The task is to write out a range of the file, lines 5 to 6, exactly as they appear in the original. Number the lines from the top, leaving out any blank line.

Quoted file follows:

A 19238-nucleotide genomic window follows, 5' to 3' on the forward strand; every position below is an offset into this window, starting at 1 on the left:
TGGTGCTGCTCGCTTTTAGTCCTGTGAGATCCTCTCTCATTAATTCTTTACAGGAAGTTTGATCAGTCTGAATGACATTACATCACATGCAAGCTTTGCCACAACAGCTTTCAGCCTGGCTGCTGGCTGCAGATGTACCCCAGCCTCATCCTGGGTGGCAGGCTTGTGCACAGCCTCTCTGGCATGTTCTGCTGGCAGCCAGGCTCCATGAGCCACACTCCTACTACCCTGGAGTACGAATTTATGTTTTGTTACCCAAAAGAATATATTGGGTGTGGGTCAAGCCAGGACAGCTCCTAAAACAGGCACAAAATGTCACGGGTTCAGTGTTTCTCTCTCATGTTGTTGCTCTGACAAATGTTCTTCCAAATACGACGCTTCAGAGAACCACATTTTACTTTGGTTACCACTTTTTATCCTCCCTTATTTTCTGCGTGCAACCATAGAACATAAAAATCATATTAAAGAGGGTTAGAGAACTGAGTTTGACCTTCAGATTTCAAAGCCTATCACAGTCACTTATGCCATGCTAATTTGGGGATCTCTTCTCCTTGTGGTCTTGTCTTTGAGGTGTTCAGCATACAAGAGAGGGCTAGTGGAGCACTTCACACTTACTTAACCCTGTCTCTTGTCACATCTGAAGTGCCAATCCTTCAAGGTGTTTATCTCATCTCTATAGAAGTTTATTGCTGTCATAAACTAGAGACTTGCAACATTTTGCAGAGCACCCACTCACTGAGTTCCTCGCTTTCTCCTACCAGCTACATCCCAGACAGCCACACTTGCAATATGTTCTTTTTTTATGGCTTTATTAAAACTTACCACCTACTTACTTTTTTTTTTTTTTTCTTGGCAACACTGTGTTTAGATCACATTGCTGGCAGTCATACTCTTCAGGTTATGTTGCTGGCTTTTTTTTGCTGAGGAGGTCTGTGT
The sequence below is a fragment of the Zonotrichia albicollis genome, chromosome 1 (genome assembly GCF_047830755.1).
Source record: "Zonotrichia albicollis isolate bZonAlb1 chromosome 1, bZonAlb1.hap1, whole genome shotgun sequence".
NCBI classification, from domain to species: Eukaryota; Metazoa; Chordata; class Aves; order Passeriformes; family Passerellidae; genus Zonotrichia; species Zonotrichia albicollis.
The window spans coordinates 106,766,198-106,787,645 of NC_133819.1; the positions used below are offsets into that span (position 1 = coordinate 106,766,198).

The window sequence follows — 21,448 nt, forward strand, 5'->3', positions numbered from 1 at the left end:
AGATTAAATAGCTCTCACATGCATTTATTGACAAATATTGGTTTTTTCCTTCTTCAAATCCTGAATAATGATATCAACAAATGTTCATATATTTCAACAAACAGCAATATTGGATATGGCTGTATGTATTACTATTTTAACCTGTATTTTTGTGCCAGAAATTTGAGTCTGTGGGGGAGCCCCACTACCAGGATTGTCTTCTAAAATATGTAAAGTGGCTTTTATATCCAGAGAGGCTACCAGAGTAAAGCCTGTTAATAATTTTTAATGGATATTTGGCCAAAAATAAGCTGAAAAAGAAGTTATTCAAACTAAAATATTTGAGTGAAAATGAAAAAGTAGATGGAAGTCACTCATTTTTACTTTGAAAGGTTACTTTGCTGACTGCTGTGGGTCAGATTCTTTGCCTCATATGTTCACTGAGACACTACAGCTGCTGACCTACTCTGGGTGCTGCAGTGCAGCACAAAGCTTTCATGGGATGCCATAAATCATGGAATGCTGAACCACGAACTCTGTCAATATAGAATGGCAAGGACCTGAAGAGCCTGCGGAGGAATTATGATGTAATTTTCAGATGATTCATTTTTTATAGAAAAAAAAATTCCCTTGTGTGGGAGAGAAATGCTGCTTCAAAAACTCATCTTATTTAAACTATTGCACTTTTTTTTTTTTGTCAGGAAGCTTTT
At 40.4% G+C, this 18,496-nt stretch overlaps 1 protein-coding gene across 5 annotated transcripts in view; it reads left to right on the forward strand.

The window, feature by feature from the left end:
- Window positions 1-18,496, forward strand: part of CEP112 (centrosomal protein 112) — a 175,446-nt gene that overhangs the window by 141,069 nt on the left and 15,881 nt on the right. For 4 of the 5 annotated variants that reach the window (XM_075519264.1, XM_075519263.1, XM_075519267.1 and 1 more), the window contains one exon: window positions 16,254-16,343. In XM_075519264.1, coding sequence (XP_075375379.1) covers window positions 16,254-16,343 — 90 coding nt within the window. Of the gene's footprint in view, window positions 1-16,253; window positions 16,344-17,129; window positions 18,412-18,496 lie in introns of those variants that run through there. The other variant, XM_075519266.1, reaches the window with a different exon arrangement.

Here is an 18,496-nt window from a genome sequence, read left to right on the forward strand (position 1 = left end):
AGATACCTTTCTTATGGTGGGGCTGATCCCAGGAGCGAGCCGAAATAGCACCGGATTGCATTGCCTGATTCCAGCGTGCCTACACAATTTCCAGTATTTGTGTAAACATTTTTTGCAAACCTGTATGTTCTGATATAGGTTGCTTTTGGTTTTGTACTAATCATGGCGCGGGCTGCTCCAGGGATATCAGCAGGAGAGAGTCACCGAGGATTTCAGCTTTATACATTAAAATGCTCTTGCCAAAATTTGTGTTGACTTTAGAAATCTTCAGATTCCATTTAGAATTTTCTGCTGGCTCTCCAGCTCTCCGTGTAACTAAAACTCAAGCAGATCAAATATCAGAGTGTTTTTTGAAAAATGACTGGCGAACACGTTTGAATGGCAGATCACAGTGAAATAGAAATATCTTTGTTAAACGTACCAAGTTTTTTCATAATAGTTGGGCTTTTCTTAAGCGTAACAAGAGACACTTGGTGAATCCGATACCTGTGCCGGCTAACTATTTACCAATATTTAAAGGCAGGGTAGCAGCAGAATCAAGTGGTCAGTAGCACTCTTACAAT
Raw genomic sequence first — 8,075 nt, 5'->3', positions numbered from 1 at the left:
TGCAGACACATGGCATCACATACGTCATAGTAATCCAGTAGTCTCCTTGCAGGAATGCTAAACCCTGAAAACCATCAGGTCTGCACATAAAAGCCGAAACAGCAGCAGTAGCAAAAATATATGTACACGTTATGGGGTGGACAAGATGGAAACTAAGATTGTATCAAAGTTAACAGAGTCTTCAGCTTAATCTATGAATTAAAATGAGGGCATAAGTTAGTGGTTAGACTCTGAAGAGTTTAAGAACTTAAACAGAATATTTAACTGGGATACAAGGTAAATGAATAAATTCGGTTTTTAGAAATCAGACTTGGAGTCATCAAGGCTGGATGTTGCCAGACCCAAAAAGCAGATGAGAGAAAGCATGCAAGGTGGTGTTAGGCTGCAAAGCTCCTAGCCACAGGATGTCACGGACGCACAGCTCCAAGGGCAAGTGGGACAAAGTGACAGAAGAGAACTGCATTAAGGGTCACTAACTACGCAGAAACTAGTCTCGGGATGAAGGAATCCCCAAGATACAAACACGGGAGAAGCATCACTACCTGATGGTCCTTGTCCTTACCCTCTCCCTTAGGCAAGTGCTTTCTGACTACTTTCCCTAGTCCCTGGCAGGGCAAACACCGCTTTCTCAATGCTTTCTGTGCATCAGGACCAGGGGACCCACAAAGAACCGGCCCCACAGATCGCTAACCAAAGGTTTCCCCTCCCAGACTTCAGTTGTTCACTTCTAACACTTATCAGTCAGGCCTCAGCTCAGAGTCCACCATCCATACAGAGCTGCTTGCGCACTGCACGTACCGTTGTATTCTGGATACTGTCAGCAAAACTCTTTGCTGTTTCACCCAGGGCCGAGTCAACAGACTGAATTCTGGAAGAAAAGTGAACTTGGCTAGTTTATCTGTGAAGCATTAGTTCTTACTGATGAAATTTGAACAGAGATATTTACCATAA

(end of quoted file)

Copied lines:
NCBI classification, from domain to species: Eukaryota; Metazoa; Chordata; class Aves; order Passeriformes; family Passerellidae; genus Zonotrichia; species Zonotrichia albicollis.
The window spans coordinates 106,766,198-106,787,645 of NC_133819.1; the positions used below are offsets into that span (position 1 = coordinate 106,766,198).